Antarctica’s unsettling blood waterfall

Blood Falls, Antarctica.
Iron oxides cause the blood-like coloring of this waterfall in Antarctica.

Nature’s marvels are boundless, and one of its most visually disturbing is a certain blood-red cascade found in Victoria Land, East Antarctica (aptly named “Blood Falls“). Fortunately for the squeamish, it’s not actually blood:

Blood Falls is an outflow of an iron oxide-tainted plume of saltwater, flowing from the tongue of Taylor Glacier onto the ice-covered surface of West Lake Bonney in the Taylor Valley of the McMurdo Dry Valleys in Victoria Land, East Antarctica.

Iron-rich hypersaline water sporadically emerges from small fissures in the ice cascades. The saltwater source is a subglacial pool of unknown size overlain by about 400 metres (1,300 ft) of ice several kilometers from its tiny outlet at Blood Falls.

The reddish deposit was found in 1911 by the Australian geologist Griffith Taylor, who first explored the valley that bears his name. The Antarctica pioneers first attributed the red color to red algae, but later it was proven to be due to iron oxides.

Surely a sight to see! Given the remote location of Blood Falls, though, it’s unlikely to appeal as a tourist destination to any but the hardiest and most well-heeled of travelers.

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Horrifying 8-foot-vortex opens up in Texas lake

Said to be large enough to “swallow a boat,” the Lake Texoma vortex seen below is actually the result of intentional draining due to high water levels following Texas’s record rainfall this summer. You wouldn’t need to tell me twice to keep my distance from this monster:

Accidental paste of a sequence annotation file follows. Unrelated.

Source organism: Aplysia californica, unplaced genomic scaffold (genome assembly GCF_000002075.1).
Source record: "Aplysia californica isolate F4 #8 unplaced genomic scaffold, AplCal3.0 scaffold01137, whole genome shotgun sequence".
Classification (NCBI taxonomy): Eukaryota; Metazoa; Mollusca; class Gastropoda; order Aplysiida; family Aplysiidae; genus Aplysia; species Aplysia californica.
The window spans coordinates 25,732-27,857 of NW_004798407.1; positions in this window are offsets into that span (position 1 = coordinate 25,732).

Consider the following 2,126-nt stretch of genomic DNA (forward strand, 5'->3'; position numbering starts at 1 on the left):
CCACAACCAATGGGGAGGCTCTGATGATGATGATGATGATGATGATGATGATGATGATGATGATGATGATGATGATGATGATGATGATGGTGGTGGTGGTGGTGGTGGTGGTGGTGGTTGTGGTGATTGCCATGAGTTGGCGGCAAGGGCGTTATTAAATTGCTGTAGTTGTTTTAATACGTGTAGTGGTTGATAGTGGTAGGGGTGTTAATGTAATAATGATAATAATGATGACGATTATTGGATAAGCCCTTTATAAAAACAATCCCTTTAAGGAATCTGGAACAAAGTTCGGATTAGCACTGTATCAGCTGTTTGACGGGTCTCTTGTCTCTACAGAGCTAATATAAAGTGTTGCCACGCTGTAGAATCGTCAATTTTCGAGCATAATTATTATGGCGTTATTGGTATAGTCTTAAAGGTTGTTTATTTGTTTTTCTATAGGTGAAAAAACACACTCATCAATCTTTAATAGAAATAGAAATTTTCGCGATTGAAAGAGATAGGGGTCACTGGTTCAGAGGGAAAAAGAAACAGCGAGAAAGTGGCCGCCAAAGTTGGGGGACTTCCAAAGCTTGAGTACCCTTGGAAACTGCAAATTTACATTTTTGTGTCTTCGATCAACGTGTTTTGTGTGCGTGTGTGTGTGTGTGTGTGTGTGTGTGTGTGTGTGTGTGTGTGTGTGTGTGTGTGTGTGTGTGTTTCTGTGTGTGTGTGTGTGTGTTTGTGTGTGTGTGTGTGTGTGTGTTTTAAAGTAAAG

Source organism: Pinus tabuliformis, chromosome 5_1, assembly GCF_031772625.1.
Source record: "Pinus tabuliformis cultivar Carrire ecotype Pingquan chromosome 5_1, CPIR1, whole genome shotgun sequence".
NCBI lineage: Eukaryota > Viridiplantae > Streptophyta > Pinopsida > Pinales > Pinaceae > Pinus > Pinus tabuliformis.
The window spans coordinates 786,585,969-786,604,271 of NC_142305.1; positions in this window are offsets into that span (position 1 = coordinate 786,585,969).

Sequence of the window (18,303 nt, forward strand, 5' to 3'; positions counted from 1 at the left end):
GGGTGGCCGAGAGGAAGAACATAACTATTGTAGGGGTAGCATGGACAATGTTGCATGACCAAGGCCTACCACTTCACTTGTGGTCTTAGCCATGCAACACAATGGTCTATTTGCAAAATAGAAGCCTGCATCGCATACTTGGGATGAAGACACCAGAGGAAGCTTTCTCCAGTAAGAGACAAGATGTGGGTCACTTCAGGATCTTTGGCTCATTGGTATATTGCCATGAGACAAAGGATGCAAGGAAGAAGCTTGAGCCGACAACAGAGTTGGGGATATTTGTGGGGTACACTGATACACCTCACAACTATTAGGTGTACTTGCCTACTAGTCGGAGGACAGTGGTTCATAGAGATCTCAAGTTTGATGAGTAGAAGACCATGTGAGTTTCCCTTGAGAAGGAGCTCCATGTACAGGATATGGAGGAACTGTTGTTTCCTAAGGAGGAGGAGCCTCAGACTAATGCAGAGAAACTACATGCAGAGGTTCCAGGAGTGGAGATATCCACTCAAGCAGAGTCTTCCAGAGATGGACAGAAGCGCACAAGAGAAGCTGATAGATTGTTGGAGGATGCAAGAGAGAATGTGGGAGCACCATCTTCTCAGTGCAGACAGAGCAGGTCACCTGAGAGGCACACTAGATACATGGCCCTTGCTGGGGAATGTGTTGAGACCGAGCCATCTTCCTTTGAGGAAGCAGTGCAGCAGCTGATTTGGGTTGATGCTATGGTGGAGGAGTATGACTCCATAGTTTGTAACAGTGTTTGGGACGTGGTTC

You can read more here. Of course, even this impressive whirlpool has got nothin’ on the famous disappearing Lake Peigneur, a catastrophic vortex which devoured  a “drilling platform, eleven barges, many trees and 65 acres (260,000 m2) of the surrounding terrain.”

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It’s raining spiders in Australia

Australia, the Land Down Under, the place where everything is poisonous, just got even more terrifying. You read the headline right: it is raining spiders in Australia:

Millions of tiny spiders recently fell from the sky in Australia, alarming residents whose properties were suddenly covered with not only the creepy critters, but also mounds of their silky threads. But that’s not where the frightful news ends: Experts say that such arachnid rains aren’t as uncommon as you might think.


Of course the question, then, is why is it raining spiders in Australia? (Tautological answers will not be accepted.) The answer is just as unsettling as the phenomenon itself. According to Rick Vetter, a retired arachnologist at the University of California, Riverside, witnesses

likely saw a form of spider transportation known as ballooning. “Ballooning is a not-uncommon behavior of many spiders. They climb some high area and stick their butts up in the air and release silk. Then they just take off,” Vetter told Live Science. “This is going on all around us all the time. We just don’t notice it.”

Next time I travel to Australia, remind me to bring an umbrella.

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